Renewable energy development and sustainable farming are both closely linked to water conservation, and can be integrated into organic farming schemes.

Water dams for hydroelectricity generation are effective when operated in well-conserved agricultural areas [7]. Such infrastructure can also support organic farming by serving as sources of irrigation water.

Water conservation reduces energy waste, which improves the economy and environment, and reduces the prevalence of societal problems like hunger and food insecurity [6].


5). Economic Sustainability (as one of the Principles of Organic Farming)

When all other principles, methods and types of organic farming are carefully implemented, the final outcome is economic sustainability.

Organic farming is well aligned with many of the sustainable development goals and with the concept of circular economy, because it lays emphasis on resource management through recycling and environmental conservation [1].

Excessive expenses incurred by energy wastage can be reduced (in the agricultural sector) through organic farming, which optimizes both energy efficiency an energy conservation rates.

As part of recycling efforts, organic farms can integrate waste-to-energy systems into their schemes, which convert agricultural waste to bioenergy which can be used for electricity generation through the operation of biofuel-fired power plants..

Organic farming establishes economic sustainability also by reducing costs associated with climate change and other forms of environmental degradation. When organic methods of agriculture are implemented, the cost of carbon tax and environmental remediation are generally reduced.

Lastly, organic farming makes the economy sustainable by encouraging high-quality production with minimal resource consumption. The effects of these are most obvious in the agricultural sector, and in agro-dependent economies, although they may impact all sectors of the economy.



Principles of organic farming are;

1. Environmental Justice

2. Biological Control

3. Soil Conservation

4. Water Conservation

5. Economic Sustainability



1). Helgason, K.; Iversen, K.; Julca, A. (2021). “Circular agriculture for sustainable rural development THE ENVIRONMENTAL IMPACT OF CONVENTIONAL AGRICULTURE.” Available at: https://doi.org/10.13140/RG.2.2.11433.93282. (Accessed 12 October 2022).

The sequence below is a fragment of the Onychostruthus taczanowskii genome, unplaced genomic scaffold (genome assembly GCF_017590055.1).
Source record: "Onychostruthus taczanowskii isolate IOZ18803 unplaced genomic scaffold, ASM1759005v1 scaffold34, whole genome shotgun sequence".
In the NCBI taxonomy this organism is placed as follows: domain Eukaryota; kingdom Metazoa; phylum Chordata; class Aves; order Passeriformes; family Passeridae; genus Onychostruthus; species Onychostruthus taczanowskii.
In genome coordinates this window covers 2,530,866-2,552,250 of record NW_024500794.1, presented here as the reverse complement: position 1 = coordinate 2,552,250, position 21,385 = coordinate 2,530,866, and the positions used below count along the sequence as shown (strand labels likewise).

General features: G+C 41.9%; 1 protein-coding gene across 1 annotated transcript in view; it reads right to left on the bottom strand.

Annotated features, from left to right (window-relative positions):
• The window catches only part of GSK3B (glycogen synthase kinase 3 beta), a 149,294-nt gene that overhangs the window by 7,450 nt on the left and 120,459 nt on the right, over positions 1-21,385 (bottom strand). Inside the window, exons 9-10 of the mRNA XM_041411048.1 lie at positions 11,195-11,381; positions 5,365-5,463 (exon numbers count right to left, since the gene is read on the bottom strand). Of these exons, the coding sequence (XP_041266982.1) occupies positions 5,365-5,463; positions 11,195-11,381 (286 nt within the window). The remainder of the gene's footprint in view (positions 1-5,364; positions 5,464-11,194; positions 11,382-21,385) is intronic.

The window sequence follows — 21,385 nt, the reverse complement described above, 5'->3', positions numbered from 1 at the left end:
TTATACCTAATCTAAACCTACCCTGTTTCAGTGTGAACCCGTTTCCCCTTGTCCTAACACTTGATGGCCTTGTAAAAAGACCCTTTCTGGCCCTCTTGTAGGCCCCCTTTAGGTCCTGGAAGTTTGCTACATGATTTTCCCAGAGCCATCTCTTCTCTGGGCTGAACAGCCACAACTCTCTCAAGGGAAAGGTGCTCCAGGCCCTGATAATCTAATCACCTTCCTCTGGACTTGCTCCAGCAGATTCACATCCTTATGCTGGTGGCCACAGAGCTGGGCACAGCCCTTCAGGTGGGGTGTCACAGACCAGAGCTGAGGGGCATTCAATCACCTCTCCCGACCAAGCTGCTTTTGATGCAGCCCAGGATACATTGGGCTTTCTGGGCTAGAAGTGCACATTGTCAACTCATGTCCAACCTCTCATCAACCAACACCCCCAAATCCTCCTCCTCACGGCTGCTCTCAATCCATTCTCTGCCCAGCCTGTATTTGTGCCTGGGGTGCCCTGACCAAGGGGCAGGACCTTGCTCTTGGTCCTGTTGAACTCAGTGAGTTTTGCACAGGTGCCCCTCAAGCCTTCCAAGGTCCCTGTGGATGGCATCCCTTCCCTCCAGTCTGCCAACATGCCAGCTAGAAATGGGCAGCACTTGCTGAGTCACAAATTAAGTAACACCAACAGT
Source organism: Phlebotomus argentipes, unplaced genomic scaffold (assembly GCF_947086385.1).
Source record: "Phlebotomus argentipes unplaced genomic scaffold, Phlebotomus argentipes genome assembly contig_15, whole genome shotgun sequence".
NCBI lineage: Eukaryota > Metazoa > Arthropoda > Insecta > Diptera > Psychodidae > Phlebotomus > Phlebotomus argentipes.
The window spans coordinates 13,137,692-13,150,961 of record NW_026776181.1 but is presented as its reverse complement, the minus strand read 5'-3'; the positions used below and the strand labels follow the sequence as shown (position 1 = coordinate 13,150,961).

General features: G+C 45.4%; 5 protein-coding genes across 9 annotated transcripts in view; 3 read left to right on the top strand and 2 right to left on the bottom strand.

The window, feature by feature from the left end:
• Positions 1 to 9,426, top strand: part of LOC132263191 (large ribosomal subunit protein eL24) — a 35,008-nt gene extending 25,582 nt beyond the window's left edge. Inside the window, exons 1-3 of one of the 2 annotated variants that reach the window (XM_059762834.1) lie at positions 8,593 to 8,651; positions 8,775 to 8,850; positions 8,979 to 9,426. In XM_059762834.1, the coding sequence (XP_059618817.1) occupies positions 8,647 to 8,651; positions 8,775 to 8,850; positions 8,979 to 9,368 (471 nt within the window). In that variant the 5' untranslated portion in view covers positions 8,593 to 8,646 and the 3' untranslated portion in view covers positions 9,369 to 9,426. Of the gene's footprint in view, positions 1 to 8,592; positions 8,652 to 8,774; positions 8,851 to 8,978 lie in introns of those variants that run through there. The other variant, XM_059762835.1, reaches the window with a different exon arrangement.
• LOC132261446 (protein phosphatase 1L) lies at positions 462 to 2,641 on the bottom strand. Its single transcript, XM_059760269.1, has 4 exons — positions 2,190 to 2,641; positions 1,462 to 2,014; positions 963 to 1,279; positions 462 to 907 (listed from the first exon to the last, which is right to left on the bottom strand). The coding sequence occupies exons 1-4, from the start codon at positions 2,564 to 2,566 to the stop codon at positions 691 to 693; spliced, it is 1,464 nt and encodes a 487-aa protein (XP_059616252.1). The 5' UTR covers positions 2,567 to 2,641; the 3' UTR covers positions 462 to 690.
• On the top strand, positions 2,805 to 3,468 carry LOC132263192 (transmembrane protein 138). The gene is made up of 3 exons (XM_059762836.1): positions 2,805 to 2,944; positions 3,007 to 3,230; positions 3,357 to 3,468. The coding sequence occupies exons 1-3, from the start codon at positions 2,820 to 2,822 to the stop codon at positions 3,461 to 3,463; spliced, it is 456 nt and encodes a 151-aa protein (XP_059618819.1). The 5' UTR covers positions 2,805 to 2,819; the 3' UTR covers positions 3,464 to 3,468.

2). Jack, J.; Jack, B.; Odubo, T. R. (2016). “Natural Resource Exploitation and Socio-Economic. Development in Nigeria: Challenges and Prospects.” International Conference on Natural Resources and Africa’s Development (ICNRAD 2016). Available at: https://www.researchgate.net/publication/309779244_Natural_Resource_Exploitation_and_Socio-Economic_Development_in_Nigeria_Challenges_and_Prospects. (Accessed 12 October 2022).

3). Lahlali, R.; Ezrari, S.; Radouane, N.; Kenfaoui, J.; Esmaeel, Q.; Hamss, H. E.; Belabess, Z.; Barka, E. A. (2022). “Biological Control of Plant Pathogens: A Global Perspective.” Microorganisms 10(3). Available at: https://doi.org/10.3390/microorganisms10030596. (Accessed 12 October 2022).

4). Liu, Y.; Gao, M.; Wu, W.; Tanveer, S. K.; Wen, X.; Liao, Y. (2013). “The effects of conservation tillage practices on the soil water-holding capacity of a non-irrigated apple orchard in the Loess Plateau, China.” Soil and Tillage Research 130:7–12. Available at: https://doi.org/10.1016/j.still.2013.01.012. (Accessed 12 October 2022).

5). Sanathara, M.; Vibhute, B. (2021). “A Review of Organic Farming towads Soil Conservation.” Available at: https://www.researchgate.net/publication/353972553_A_Review_of_Organic_Farming_towads_Soil_Conservation. (Accessed 11 October 2022).

6). Sivaranjani, S.; Rakshit, A. (2019). “Organic Farming in Protecting Water Quality.” Organic Farming (pp.1-9). Available at: https://doi.org/10.1007/978-3-030-04657-6_1. (Accessed 11 October 2022).

7). Tilmant, A.; Goor, Q.; Pinte, D. (2009). “Agricultural-to-hydropower water transfers: sharing water and benefits in hydropower-irrigation systems.” Hydrology and Earth System Sciences 13(7):1091-1101. Available at: https://doi.org/10.5194/hess-13-1091-2009. (Accessed 12 October 2022).